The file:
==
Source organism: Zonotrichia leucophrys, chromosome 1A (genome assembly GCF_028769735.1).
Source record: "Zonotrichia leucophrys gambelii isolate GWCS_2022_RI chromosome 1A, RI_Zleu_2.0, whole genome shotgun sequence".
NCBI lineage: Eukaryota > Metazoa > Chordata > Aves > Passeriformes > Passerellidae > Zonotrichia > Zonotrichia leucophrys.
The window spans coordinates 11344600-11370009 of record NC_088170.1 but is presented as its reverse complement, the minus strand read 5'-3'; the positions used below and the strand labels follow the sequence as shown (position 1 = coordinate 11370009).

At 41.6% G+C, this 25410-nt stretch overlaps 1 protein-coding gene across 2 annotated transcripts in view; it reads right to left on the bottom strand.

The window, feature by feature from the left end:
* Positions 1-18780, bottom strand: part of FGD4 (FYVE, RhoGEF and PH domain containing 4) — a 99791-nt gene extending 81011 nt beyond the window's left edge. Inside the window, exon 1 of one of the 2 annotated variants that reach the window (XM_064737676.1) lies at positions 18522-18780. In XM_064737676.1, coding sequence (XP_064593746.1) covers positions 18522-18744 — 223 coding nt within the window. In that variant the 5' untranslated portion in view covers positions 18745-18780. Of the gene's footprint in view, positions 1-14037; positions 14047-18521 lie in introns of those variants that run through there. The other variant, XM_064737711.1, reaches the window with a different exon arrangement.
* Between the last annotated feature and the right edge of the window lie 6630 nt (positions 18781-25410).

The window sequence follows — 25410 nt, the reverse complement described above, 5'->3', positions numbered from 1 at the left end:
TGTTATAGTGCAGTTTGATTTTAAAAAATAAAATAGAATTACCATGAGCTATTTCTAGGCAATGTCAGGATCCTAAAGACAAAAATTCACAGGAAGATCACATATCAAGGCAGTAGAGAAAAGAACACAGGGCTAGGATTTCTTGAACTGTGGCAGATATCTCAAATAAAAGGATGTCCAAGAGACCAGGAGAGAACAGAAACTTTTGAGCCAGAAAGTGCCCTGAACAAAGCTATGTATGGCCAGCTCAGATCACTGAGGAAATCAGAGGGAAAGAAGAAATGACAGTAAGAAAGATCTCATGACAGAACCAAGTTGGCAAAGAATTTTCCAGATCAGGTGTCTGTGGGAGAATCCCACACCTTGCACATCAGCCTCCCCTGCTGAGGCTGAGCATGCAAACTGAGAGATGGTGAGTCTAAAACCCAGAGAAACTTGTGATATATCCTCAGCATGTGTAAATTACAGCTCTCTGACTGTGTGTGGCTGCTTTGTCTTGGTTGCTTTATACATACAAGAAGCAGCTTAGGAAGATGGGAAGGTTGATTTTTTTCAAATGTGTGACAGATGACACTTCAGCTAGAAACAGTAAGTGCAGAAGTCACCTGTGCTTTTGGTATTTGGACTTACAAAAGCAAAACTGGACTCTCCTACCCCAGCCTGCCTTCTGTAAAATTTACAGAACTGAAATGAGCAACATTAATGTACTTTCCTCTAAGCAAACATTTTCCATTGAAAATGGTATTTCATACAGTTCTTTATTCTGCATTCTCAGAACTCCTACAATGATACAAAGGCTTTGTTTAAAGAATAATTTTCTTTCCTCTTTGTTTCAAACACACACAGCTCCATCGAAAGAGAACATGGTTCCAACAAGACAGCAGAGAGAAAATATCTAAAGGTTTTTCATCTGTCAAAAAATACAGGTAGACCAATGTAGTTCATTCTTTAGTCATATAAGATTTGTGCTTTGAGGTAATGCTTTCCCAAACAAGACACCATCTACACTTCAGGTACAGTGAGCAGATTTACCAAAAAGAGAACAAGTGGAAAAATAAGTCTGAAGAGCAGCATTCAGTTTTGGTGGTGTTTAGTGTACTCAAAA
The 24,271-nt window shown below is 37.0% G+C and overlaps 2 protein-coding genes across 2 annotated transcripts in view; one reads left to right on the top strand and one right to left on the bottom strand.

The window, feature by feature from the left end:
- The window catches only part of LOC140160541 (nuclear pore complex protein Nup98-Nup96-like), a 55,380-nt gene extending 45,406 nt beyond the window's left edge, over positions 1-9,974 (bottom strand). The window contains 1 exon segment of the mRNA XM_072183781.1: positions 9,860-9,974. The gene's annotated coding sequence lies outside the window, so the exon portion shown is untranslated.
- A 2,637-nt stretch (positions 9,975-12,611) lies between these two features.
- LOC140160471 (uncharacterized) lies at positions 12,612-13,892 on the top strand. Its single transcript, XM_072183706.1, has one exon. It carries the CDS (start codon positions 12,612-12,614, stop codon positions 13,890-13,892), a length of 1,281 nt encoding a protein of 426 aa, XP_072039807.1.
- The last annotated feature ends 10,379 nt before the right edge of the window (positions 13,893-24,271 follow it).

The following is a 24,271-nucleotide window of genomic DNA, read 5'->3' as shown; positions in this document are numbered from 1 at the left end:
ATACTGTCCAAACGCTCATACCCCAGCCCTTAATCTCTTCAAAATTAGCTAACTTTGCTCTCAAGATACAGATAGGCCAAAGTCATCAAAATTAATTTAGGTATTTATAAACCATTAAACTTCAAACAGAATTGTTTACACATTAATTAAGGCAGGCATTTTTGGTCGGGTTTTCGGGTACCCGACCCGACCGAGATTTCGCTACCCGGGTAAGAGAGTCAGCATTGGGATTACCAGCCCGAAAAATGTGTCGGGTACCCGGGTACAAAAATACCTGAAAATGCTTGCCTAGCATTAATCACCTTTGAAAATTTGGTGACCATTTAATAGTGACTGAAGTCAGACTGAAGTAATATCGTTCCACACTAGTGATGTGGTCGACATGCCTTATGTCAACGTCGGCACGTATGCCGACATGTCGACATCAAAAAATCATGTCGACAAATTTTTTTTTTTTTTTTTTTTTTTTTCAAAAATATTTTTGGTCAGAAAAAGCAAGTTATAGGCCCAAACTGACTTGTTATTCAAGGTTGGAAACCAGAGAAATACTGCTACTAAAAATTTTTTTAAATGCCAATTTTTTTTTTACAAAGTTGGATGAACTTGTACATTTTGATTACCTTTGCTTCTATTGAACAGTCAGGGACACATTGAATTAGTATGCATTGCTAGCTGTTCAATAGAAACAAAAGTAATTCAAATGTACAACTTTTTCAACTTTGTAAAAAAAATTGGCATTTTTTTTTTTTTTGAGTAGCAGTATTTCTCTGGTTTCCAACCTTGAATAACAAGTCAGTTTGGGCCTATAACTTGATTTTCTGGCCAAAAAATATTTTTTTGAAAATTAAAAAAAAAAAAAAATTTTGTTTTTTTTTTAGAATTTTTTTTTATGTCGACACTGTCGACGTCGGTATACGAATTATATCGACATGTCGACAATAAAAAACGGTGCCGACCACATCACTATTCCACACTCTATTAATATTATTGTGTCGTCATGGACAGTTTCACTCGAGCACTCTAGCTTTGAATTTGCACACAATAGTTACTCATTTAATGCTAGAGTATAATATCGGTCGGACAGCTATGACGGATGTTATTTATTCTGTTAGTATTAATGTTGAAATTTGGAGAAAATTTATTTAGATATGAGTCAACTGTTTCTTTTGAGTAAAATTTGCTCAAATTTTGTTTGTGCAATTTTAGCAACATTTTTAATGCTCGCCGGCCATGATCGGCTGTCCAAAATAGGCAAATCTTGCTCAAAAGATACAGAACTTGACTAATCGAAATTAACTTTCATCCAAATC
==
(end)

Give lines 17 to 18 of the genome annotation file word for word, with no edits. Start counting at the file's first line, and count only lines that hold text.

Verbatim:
The following is a 24,271-nucleotide window of genomic DNA, read 5'->3' as shown; positions in this document are numbered from 1 at the left end:
ATACTGTCCAAACGCTCATACCCCAGCCCTTAATCTCTTCAAAATTAGCTAACTTTGCTCTCAAGATACAGATAGGCCAAAGTCATCAAAATTAATTTAGGTATTTATAAACCATTAAACTTCAAACAGAATTGTTTACACATTAATTAAGGCAGGCATTTTTGGTCGGGTTTTCGGGTACCCGACCCGACCGAGATTTCGCTACCCGGGTAAGAGAGTCAGCATTGGGATTACCAGCCCGAAAAATGTGTCGGGTACCCGGGTACAAAAATACCTGAAAATGCTTGCCTAGCATTAATCACCTTTGAAAATTTGGTGACCATTTAATAGTGACTGAAGTCAGACTGAAGTAATATCGTTCCACACTAGTGATGTGGTCGACATGCCTTATGTCAACGTCGGCACGTATGCCGACATGTCGACATCAAAAAATCATGTCGACAAATTTTTTTTTTTTTTTTTTTTTTTTTCAAAAATATTTTTGGTCAGAAAAAGCAAGTTATAGGCCCAAACTGACTTGTTATTCAAGGTTGGAAACCAGAGAAATACTGCTACTAAAAATTTTTTTAAATGCCAATTTTTTTTTTACAAAGTTGGATGAACTTGTACATTTTGATTACCTTTGCTTCTATTGAACAGTCAGGGACACATTGAATTAGTATGCATTGCTAGCTGTTCAATAGAAACAAAAGTAATTCAAATGTACAACTTTTTCAACTTTGTAAAAAAAATTGGCATTTTTTTTTTTTTTGAGTAGCAGTATTTCTCTGGTTTCCAACCTTGAATAACAAGTCAGTTTGGGCCTATAACTTGATTTTCTGGCCAAAAAATATTTTTTTGAAAATTAAAAAAAAAAAAAAATTTTGTTTTTTTTTTAGAATTTTTTTTTATGTCGACACTGTCGACGTCGGTATACGAATTATATCGACATGTCGACAATAAAAAACGGTGCCGACCACATCACTATTCCACACTCTATTAATATTATTGTGTCGTCATGGACAGTTTCACTCGAGCACTCTAGCTTTGAATTTGCACACAATAGTTACTCATTTAATGCTAGAGTATAATATCGGTCGGACAGCTATGACGGATGTTATTTATTCTGTTAGTATTAATGTTGAAATTTGGAGAAAATTTATTTAGATATGAGTCAACTGTTTCTTTTGAGTAAAATTTGCTCAAATTTTGTTTGTGCAATTTTAGCAACATTTTTAATGCTCGCCGGCCATGATCGGCTGTCCAAAATAGGCAAATCTTGCTCAAAAGATACAGAACTTGACTAATCGAAATTAACTTTCATCCAAATC